Thursday, August 28, 2014

'Northwest of Eden' by Yancy Caruthers


Northwest of Eden is the author's first person account of his experience during Operation Iraqi Freedom as second-in-command of an Army emergency department and leader of an air transport team. The varied cast of characters provides top-notch medical care to service members in harsh conditions, while wielding the darkest humor against each other just to stay sane. Most of the time they succeeded...

Contains some adult language, and some dramatic scenes that may be disturbing.

Read an excerpt:
We were probably flying at about twelve thousand feet, out of range of most of the bad things that the bad guys could fire at us. Time passed with an indecent sluggishness. It might have been an hour, or it could have been six.
The great monster that carried me changed the tone of its roar as the pilot lowered its belly slowly forward. A few cat-nappers opened one eye.
The plane kept shifting downward, on a steeper and steeper slope. At first we were all okay with this, but one by one, our comfort zones were exceeded. My internal organs were being pulled to the right side of my body. I thought several things in the next few seconds.
Nothing is wrong.
This sure is a steep approach. 
Maybe something is wrong.
Are we going to crash?
An airman in a flight suit sat a few feet from me. He looked indifferent. I flashed him a thumbs-up, which he returned.
I moved my jaw to try to ease the pain in my ears that came with the rapid descent. I pinched my nose and popped my ears, which helped some.
As I relaxed a little, I realized the body next to me had turned to stone.
A young girl, maybe twenty, sat next to me. I turned my head slightly to look at her.
She was petite, mousy. She wore the same armor as everyone else, just extra small. Her face was plain and without makeup of course, but her eyes were soft. A wisp of unkempt blonde hair protruded from under her helmet. She was a pretty girl.
Even under the pale undead lighting I could see that her lips were the same color as the rest of her face, and a bead of moisture hung on an upper lip that would have been quivering if she hadn't been biting it so hard.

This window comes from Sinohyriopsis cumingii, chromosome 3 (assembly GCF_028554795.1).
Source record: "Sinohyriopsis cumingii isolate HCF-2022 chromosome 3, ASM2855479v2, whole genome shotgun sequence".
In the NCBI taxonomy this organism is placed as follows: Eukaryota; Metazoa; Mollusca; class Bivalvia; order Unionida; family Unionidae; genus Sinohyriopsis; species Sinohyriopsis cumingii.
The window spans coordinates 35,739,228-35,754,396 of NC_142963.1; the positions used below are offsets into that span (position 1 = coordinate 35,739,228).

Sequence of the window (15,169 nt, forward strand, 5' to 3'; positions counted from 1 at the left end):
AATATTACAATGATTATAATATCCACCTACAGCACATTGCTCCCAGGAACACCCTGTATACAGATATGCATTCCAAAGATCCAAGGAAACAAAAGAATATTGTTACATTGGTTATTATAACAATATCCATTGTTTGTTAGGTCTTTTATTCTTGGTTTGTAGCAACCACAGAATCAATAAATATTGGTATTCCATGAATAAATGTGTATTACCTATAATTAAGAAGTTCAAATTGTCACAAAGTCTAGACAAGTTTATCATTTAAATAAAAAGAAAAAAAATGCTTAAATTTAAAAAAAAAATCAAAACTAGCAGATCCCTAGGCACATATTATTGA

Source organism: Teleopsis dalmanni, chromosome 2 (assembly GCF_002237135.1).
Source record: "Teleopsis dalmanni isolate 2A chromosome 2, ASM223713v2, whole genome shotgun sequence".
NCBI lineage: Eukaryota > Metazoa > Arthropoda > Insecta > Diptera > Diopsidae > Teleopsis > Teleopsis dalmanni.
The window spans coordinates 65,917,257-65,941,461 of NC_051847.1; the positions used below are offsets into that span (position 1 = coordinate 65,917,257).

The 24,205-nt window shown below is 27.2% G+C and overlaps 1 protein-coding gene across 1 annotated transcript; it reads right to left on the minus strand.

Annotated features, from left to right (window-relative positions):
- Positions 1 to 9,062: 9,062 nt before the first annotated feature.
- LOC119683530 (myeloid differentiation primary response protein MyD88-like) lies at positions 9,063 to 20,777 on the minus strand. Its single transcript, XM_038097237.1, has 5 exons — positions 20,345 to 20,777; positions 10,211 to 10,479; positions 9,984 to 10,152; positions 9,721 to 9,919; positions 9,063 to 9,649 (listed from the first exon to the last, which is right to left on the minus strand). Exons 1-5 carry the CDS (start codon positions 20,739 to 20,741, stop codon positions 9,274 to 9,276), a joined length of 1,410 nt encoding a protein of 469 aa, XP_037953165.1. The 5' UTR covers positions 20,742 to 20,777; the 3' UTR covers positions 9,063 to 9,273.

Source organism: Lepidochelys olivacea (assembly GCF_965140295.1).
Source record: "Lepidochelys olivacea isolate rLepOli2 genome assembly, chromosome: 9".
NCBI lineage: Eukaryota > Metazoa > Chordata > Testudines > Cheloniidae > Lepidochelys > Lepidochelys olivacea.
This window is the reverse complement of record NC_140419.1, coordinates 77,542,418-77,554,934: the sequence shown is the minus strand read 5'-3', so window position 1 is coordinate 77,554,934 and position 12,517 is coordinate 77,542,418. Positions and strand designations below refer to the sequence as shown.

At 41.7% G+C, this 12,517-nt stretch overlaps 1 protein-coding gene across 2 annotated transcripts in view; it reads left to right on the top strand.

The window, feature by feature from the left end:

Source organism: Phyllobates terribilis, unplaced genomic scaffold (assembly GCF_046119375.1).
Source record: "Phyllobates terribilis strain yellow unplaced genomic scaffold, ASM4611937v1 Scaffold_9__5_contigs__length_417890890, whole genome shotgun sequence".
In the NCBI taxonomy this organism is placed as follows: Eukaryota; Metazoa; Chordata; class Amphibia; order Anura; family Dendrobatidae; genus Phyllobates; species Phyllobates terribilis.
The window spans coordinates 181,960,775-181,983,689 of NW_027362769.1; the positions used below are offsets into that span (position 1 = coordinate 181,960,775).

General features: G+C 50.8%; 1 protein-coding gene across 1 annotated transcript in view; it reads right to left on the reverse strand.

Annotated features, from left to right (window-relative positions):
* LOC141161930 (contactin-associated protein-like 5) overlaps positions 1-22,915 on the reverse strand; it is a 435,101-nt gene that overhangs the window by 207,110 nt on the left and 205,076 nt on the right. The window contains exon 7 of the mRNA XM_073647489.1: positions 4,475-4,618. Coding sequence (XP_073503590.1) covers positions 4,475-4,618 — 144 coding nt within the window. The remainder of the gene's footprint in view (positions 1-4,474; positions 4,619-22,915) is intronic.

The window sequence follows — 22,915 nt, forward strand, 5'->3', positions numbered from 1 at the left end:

She turned her head to look at me, and I didn't look away. Her eyes begged me for something, but I had no idea what. I doubt she did either.
The plane bounced, like we had just hit a pothole in the sky.
In one swift jerk, Plane Girl had slipped her hand behind my elbow, and had wrapped it around my arm, the same way a young lady holds a boy's arm as he walks her into a high school dance, just not nearly as gently. With her left hand, she had circled my arm from above, and was squeezing my upper arm into her body.
I considered for a moment telling her to make her peace with her God because we were all going to die, but even I have a sliver of conscience.
I leaned over and yelled in her ear, like people do in night clubs.
"It's okay."
She didn't answer. I could see the tears welling in her eyes, but they weren't falling.
I reached over with my right glove and patted her hand. She held on, and didn't let me go until the tires squawked against the runway.
I grinned at her, gave her a thumbs-up and tapped her helmet twice. I had escorted her into Hell, and she should be grateful, or at least relieved. She didn't smile back. She never looked at me again. Maybe she never existed.

About the author:

The author is a former flight/trauma nurse who served two tours in Iraq during his Army career. Northwest of Eden is a firsthand account of his experience as second in command of an Army emergency room in western Iraq. No politics, just the heat, sand, and harsh reality of the job at hand and the toll it takes.

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